4 Challenges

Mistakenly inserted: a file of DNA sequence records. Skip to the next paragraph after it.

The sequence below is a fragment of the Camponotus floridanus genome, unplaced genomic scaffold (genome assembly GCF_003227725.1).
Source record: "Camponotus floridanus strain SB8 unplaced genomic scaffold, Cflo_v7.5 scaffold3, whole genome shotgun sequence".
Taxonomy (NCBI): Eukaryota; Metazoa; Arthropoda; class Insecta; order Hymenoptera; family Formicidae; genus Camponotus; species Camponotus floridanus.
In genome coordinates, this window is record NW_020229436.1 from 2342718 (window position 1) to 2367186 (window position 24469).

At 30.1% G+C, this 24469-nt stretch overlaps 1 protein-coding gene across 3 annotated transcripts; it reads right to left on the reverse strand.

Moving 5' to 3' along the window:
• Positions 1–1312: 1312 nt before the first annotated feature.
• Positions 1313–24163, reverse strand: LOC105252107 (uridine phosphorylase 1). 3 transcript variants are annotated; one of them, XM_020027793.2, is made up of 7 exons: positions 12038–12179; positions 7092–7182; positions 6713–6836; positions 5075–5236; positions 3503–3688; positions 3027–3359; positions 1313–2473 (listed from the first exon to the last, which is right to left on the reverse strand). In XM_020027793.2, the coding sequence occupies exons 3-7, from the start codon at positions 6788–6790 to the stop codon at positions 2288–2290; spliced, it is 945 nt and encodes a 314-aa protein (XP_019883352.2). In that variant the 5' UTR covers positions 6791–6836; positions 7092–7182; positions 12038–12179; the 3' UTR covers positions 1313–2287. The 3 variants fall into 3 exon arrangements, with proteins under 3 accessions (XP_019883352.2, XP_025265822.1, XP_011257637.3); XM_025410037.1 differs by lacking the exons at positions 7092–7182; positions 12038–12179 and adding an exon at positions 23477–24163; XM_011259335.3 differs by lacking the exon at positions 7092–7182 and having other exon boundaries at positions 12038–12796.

Given the current state of the art, it is unrealistic to expect that a swarm SLAM method can perfectly satisfy all the above constraints, at least in the short term. Scalability should be assessed more often, but large-scale experiments are difficult to perform, even with inexpensive robots. Flexibility should be achieved within reasonable constraints: a method that works indoor but not outdoor is not flexible, but a method that requires chains to be added to the robots wheels to allow them to operate in the snow could still be considered flexible. Fault tolerance is still an open issue in swarm SLAM as the most common way to produce a map in a multi-robot system, map-merging, implies some sort of centralization and hence a single point of failure. Moreover, if an heterogeneous swarm (i.e., a swarm composed of different robot types) could by itself constitute a single point of failure (if one type of robots is completely lost/destroyed), fault tolerance could still be achieved if the swarm comprises sufficiently many robots of each type.